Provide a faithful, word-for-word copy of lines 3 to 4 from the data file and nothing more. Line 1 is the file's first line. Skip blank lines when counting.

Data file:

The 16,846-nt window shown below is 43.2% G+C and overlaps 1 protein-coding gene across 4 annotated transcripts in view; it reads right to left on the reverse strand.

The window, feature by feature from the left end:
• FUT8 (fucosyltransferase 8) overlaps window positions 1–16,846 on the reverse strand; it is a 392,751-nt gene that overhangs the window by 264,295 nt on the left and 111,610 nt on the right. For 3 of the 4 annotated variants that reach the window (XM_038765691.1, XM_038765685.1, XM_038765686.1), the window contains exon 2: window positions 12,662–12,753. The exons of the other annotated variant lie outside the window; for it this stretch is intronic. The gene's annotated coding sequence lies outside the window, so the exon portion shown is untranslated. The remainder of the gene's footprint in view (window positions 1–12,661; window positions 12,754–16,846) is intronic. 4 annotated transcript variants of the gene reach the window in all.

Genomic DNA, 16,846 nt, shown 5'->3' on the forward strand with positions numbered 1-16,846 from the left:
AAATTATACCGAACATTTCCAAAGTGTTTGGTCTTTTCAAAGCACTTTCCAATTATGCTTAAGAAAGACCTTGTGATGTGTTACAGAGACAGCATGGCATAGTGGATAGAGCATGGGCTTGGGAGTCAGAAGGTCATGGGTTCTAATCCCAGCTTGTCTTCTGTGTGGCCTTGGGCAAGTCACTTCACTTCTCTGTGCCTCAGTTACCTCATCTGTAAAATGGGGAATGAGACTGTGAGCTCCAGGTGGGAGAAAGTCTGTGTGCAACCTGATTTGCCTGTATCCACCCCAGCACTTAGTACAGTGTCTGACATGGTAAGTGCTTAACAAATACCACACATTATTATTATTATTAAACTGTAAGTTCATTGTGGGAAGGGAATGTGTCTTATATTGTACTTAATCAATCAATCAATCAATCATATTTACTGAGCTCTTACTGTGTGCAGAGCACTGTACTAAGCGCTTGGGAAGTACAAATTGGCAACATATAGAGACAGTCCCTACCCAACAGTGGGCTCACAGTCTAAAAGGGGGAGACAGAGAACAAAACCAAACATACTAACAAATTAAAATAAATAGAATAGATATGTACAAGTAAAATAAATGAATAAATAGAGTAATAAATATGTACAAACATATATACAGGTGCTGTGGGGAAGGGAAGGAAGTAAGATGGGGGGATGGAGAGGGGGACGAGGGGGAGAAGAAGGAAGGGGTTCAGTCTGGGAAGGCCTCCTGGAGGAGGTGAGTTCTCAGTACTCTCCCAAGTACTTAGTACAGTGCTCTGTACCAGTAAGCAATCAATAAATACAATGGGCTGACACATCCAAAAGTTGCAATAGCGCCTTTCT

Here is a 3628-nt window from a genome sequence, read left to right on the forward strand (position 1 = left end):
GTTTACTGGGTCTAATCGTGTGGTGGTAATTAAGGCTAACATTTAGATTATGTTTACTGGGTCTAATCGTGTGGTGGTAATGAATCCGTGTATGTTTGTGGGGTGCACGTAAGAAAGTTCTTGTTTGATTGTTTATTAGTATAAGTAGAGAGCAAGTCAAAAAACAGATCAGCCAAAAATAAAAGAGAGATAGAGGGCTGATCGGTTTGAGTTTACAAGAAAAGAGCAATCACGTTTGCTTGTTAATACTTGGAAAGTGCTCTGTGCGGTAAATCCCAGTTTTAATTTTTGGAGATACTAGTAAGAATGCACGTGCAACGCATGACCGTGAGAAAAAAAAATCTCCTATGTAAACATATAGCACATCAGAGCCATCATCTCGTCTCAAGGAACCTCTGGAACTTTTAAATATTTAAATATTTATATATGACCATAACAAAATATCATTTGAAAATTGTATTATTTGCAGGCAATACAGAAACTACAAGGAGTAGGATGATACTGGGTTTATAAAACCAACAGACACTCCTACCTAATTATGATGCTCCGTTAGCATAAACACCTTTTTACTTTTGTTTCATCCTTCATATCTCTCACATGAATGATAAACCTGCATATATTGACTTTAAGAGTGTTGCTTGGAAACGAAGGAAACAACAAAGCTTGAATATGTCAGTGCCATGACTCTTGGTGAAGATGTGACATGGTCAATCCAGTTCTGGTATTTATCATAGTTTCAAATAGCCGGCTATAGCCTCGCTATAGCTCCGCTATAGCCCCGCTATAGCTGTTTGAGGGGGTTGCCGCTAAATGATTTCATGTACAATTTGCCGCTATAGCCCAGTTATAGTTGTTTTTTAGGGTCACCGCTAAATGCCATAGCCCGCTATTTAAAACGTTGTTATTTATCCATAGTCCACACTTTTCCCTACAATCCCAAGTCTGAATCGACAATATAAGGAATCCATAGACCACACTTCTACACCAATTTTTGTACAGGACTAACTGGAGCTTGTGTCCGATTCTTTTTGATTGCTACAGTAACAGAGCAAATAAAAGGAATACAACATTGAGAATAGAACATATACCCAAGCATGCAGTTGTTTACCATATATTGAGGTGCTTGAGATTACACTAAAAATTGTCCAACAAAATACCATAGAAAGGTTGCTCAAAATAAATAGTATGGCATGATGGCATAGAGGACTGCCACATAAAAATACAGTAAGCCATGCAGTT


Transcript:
• FUT8 (fucosyltransferase 8) overlaps window positions 1–16,846 on the reverse strand; it is a 392,751-nt gene that overhangs the window by 264,295 nt on the left and 111,610 nt on the right. For 3 of the 4 annotated variants that reach the window (XM_038765691.1, XM_038765685.1, XM_038765686.1), the window contains exon 2: window positions 12,662–12,753. The exons of the other annotated variant lie outside the window; for it this stretch is intronic. The gene's annotated coding sequence lies outside the window, so the exon portion shown is untranslated. The remainder of the gene's footprint in view (window positions 1–12,661; window positions 12,754–16,846) is intronic. 4 annotated transcript variants of the gene reach the window in all.

Genomic DNA, 16,846 nt, shown 5'->3' on the forward strand with positions numbered 1-16,846 from the left: